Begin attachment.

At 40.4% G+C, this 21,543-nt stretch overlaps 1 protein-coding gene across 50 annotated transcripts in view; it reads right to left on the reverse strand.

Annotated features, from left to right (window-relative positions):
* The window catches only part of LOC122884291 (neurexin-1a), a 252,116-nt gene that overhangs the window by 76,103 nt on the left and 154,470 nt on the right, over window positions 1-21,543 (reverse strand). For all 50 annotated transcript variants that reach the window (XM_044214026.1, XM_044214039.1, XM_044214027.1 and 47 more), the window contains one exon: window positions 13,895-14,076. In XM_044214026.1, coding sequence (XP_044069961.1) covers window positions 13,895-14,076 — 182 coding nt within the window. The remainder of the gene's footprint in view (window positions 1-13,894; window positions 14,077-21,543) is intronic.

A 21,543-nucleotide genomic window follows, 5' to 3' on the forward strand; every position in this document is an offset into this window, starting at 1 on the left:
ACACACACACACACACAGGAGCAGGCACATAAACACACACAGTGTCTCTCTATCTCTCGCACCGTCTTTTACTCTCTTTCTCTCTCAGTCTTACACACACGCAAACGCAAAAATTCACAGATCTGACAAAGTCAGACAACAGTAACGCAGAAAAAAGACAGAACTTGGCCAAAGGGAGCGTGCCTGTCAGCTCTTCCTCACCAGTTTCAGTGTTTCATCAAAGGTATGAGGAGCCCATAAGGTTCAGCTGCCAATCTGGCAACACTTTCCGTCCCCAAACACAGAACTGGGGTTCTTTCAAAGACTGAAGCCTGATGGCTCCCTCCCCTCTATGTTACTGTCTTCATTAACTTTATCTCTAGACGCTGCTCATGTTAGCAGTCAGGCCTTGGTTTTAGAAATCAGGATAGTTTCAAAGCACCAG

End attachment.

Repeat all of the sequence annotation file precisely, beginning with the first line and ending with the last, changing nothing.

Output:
At 40.4% G+C, this 21,543-nt stretch overlaps 1 protein-coding gene across 50 annotated transcripts in view; it reads right to left on the reverse strand.

Annotated features, from left to right (window-relative positions):
* The window catches only part of LOC122884291 (neurexin-1a), a 252,116-nt gene that overhangs the window by 76,103 nt on the left and 154,470 nt on the right, over window positions 1-21,543 (reverse strand). For all 50 annotated transcript variants that reach the window (XM_044214026.1, XM_044214039.1, XM_044214027.1 and 47 more), the window contains one exon: window positions 13,895-14,076. In XM_044214026.1, coding sequence (XP_044069961.1) covers window positions 13,895-14,076 — 182 coding nt within the window. The remainder of the gene's footprint in view (window positions 1-13,894; window positions 14,077-21,543) is intronic.

A 21,543-nucleotide genomic window follows, 5' to 3' on the forward strand; every position in this document is an offset into this window, starting at 1 on the left:
ACACACACACACACACAGGAGCAGGCACATAAACACACACAGTGTCTCTCTATCTCTCGCACCGTCTTTTACTCTCTTTCTCTCTCAGTCTTACACACACGCAAACGCAAAAATTCACAGATCTGACAAAGTCAGACAACAGTAACGCAGAAAAAAGACAGAACTTGGCCAAAGGGAGCGTGCCTGTCAGCTCTTCCTCACCAGTTTCAGTGTTTCATCAAAGGTATGAGGAGCCCATAAGGTTCAGCTGCCAATCTGGCAACACTTTCCGTCCCCAAACACAGAACTGGGGTTCTTTCAAAGACTGAAGCCTGATGGCTCCCTCCCCTCTATGTTACTGTCTTCATTAACTTTATCTCTAGACGCTGCTCATGTTAGCAGTCAGGCCTTGGTTTTAGAAATCAGGATAGTTTCAAAGCACCAG